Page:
openaptx has recently changed its license to explicitly exclude 'Freedesktop projects' from using it, which would include GStreamer, as well as shifting to base terms of GPLv3: https://github.com/pali/libopenaptx/commit/811bc18586d634042618d633727ac0281d4170b8
This unilateral license change is legally dubious in many ways.
The original work came from ffmpeg under the LGPL v2.1, to which third parties may not add additional restrictions (per sections 2 and 7 of the LGPL v2.1), so LGPLv2.1 + may-not-use restrictions are not permissible without the explicit consent of the original copyright holder.
The upgrade to LGPL v3.0 without explicit consent from the original copyright holder is in itself permissible through the upgrade terms of the LGPL, however the additional restrictions imposed again conflict with sections 7 and 10 of the GPLv3 (as the base of the LGPLv3, with those sections not being invalidated by the additional LGPLv3 text).
Though it does not impact the legal validity of the redeclaration of licensing, the claims that freedesktop.org has violated the terms of the openaptx license in the past are false; the work was contributed to the PulseAudio project with an explicit open license, with the original contributor later attempting to revoke permission for its use, despite the explicit terms of the license giving no ability to do so as they lack a change-of-heart provision.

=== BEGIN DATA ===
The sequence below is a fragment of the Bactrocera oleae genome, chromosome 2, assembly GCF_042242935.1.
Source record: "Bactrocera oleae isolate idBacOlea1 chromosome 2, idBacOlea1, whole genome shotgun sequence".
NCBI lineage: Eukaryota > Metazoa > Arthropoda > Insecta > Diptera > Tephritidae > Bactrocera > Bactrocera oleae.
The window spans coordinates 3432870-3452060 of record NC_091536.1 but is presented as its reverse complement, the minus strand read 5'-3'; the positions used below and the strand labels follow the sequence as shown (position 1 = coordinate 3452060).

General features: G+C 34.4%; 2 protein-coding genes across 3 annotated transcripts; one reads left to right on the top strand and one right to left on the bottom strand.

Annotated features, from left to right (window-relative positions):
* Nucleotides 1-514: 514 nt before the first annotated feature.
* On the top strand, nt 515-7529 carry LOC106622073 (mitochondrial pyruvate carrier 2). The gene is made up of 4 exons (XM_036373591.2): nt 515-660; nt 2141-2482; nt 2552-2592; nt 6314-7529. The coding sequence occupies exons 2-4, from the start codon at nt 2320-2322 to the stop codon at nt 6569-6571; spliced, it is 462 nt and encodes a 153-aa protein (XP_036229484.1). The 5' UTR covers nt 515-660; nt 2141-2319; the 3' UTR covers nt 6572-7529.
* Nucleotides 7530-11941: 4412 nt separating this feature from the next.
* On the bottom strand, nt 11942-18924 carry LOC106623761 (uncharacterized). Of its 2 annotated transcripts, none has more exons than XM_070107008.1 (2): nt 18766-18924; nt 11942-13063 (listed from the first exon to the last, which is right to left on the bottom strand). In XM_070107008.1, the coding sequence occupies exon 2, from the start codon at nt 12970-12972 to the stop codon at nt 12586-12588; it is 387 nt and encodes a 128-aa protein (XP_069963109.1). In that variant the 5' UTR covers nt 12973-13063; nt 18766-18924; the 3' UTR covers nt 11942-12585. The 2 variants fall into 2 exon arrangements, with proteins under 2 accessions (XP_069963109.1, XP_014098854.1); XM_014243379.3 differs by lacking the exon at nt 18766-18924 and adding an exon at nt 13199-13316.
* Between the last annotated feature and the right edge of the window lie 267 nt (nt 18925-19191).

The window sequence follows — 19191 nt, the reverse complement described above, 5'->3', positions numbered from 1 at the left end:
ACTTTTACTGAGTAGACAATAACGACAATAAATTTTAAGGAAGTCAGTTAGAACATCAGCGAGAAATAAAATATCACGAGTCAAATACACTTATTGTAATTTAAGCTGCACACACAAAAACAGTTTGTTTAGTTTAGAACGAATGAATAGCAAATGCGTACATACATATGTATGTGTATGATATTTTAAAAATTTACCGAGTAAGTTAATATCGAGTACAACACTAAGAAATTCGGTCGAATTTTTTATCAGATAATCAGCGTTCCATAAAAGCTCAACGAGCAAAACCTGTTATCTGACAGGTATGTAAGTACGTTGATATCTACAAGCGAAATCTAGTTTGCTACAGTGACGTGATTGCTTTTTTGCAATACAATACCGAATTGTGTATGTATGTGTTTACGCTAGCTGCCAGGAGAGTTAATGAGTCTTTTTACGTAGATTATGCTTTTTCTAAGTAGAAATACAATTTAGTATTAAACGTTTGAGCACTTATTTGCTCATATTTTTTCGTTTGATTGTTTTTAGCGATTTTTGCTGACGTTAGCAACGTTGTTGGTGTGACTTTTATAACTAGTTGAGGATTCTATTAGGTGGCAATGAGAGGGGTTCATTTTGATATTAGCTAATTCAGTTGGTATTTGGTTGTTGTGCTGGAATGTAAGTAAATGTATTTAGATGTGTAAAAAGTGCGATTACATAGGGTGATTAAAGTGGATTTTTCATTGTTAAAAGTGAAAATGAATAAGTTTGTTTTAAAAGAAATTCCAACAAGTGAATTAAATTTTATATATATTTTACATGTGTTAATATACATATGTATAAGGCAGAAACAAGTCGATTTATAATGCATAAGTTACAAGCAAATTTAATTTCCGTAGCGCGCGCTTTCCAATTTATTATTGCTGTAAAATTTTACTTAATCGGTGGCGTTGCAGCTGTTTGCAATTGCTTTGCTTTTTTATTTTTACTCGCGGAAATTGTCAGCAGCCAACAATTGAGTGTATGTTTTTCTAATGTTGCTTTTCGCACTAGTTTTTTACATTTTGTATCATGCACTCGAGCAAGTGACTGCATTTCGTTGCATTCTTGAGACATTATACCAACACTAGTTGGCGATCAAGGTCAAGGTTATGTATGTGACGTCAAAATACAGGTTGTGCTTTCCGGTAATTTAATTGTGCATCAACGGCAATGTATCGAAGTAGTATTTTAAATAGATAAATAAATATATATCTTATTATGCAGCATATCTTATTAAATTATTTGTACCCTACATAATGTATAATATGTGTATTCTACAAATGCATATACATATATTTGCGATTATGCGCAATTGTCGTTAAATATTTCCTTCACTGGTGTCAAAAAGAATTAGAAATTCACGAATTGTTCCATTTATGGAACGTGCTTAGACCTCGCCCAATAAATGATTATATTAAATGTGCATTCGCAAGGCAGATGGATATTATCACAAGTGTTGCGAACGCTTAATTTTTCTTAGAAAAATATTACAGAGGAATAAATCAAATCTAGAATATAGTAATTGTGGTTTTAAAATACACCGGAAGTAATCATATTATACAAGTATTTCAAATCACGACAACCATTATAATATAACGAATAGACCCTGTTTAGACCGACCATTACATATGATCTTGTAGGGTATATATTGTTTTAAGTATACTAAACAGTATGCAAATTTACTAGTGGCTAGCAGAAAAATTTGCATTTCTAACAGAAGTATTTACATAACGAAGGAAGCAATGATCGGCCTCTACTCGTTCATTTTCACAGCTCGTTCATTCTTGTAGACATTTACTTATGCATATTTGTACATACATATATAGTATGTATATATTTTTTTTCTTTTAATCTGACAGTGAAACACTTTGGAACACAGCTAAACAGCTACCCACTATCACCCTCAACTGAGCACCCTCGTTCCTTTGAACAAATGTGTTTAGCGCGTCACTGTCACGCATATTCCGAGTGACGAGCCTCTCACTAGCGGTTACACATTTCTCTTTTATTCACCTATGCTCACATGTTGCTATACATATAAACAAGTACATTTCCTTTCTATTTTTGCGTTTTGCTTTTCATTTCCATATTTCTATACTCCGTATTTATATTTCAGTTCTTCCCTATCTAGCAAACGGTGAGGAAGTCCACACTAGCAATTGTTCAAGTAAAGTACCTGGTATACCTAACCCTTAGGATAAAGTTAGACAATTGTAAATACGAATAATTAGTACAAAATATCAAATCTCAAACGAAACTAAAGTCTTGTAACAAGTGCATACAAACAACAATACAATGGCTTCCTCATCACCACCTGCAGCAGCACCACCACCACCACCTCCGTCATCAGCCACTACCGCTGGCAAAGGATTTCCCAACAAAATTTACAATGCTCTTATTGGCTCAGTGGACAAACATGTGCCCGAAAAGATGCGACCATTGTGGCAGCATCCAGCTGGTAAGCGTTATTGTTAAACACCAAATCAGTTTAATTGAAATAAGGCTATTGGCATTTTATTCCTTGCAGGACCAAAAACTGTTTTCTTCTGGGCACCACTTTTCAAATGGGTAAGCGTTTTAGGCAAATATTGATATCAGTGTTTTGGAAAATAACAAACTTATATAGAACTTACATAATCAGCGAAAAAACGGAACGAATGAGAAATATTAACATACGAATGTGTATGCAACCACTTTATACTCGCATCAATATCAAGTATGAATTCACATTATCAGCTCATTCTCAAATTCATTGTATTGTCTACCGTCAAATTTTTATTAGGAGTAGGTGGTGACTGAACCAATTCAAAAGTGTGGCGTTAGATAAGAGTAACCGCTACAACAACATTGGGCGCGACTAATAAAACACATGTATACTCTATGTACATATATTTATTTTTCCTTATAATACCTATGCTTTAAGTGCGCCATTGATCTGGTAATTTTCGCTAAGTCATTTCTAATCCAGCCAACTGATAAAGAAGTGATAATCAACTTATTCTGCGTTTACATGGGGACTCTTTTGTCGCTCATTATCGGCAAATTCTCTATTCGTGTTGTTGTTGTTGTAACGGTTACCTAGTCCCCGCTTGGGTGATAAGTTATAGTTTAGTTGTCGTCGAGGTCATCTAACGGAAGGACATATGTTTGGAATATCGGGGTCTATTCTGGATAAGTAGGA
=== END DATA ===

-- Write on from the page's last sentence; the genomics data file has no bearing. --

The claims that Collabora violated the license are even more baseless; they are based on an assertion that when I (acting on behalf of freedesktop.org rather than Collabora, in my own unpaid time) banned users from freedesktop.org's GitLab instance due to sustained violations of the Code of Conduct users agree to when creating an account on that platform, this somehow constituted a violation of the license. Even if Collabora were somehow involved in this - which they were not at all - there is no requirement under open licenses that users be given unlimited access under all terms to any platform on the internet. Such terms would mean that open development could only be conducted on completely unmoderated platforms, which does not stand up to any scrutiny.
Regardless of the declared license having no legal validity, the LGPL's explicit provision in both v2.1 and v3.0 for such additional restrictions to be stripped, and the low likelihood of it ever being used together with GStreamer as its licensing terms would not be acceptable to any distribution, enforcing a version check seems like the safest way to ensure complete legal clarity, not put users or downstreams in any jeopardy, and comply with the author's stated wishes for v0.2.1 and above to not be used by GStreamer.
Signed-off-by: Daniel Stone firstname.lastname@example.org